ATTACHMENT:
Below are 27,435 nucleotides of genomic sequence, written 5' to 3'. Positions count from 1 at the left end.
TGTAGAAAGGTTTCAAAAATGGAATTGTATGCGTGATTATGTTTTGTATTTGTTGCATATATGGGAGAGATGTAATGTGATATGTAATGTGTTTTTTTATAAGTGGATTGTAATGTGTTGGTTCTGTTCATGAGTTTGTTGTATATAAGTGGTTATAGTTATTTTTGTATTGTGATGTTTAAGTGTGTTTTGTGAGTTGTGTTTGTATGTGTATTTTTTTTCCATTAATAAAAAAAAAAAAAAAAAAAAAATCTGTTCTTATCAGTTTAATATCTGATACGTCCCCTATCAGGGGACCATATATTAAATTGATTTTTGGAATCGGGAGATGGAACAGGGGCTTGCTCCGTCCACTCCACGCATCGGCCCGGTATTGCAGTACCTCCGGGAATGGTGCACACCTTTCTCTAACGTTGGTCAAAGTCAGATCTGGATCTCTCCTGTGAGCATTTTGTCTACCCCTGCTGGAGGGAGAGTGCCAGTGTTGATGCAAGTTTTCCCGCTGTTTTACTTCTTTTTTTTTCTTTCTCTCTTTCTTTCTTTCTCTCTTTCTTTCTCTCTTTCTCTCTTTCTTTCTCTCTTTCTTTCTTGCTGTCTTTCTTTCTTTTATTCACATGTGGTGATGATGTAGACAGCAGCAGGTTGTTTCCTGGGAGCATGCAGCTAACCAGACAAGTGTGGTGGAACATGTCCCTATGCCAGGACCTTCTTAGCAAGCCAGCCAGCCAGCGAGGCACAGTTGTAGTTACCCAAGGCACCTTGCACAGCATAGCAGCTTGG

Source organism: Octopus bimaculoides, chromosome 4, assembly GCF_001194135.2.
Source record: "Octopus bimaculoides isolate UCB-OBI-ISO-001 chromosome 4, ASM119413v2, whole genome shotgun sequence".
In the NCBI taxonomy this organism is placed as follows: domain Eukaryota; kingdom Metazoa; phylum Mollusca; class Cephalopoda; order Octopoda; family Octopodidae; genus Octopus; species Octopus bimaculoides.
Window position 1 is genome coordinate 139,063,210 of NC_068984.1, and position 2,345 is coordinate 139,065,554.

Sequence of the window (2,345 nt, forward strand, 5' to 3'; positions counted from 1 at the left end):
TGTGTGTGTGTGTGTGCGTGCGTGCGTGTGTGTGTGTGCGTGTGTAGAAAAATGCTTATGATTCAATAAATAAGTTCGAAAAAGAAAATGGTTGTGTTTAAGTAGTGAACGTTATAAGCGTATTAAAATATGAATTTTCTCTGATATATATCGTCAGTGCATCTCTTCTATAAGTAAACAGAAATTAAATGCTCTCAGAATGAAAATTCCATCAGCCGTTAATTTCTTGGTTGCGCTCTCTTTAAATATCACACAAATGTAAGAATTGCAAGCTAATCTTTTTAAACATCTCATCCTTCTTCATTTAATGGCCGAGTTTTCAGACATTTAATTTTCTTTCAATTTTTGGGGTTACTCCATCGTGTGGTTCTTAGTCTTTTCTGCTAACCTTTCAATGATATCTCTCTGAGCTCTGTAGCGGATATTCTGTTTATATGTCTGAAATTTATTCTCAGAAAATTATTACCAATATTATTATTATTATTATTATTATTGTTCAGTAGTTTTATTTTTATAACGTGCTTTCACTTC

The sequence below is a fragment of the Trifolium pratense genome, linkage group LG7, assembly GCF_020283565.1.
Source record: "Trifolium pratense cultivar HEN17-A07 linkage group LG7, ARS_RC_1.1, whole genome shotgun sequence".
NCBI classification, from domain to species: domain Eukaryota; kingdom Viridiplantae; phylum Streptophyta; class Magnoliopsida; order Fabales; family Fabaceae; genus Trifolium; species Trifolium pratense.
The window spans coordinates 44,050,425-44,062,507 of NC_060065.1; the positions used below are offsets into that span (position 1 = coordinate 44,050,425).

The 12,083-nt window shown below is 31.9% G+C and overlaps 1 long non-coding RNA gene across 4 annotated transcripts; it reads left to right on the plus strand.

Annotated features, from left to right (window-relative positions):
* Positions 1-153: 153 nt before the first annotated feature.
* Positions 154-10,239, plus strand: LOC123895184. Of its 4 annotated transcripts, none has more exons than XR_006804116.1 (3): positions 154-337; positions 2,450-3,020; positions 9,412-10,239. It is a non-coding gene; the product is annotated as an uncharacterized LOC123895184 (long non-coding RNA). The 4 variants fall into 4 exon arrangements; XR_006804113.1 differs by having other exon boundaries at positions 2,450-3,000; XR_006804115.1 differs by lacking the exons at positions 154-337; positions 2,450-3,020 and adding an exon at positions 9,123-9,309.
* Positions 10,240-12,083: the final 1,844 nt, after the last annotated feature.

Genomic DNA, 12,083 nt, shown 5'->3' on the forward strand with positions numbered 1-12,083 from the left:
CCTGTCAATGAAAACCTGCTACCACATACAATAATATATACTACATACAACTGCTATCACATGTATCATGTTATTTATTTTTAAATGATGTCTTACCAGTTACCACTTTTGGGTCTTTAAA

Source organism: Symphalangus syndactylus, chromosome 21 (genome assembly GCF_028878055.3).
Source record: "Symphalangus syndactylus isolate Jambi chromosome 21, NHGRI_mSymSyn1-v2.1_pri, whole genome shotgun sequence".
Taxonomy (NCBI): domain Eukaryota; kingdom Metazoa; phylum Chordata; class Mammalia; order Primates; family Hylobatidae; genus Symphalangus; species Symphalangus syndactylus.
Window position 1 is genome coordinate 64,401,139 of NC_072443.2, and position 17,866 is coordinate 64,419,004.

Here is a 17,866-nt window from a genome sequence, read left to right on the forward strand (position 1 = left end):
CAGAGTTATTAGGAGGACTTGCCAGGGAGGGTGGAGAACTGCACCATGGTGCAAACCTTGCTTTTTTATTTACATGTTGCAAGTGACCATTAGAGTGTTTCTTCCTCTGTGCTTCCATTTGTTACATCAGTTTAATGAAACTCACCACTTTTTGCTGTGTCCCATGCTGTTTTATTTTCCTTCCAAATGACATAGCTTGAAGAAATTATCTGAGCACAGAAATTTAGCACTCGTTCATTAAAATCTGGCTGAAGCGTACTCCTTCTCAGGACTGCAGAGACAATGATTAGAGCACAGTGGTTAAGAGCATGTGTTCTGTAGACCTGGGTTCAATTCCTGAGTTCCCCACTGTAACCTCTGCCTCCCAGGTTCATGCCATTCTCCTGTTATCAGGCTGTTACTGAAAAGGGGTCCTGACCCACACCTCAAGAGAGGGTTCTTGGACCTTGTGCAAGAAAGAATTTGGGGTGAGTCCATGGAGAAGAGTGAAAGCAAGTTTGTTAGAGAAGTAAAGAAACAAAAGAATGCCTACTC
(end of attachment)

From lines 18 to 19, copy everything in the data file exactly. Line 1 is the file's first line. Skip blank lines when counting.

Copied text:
Genomic DNA, 12,083 nt, shown 5'->3' on the forward strand with positions numbered 1-12,083 from the left:
CCTGTCAATGAAAACCTGCTACCACATACAATAATATATACTACATACAACTGCTATCACATGTATCATGTTATTTATTTTTAAATGATGTCTTACCAGTTACCACTTTTGGGTCTTTAAA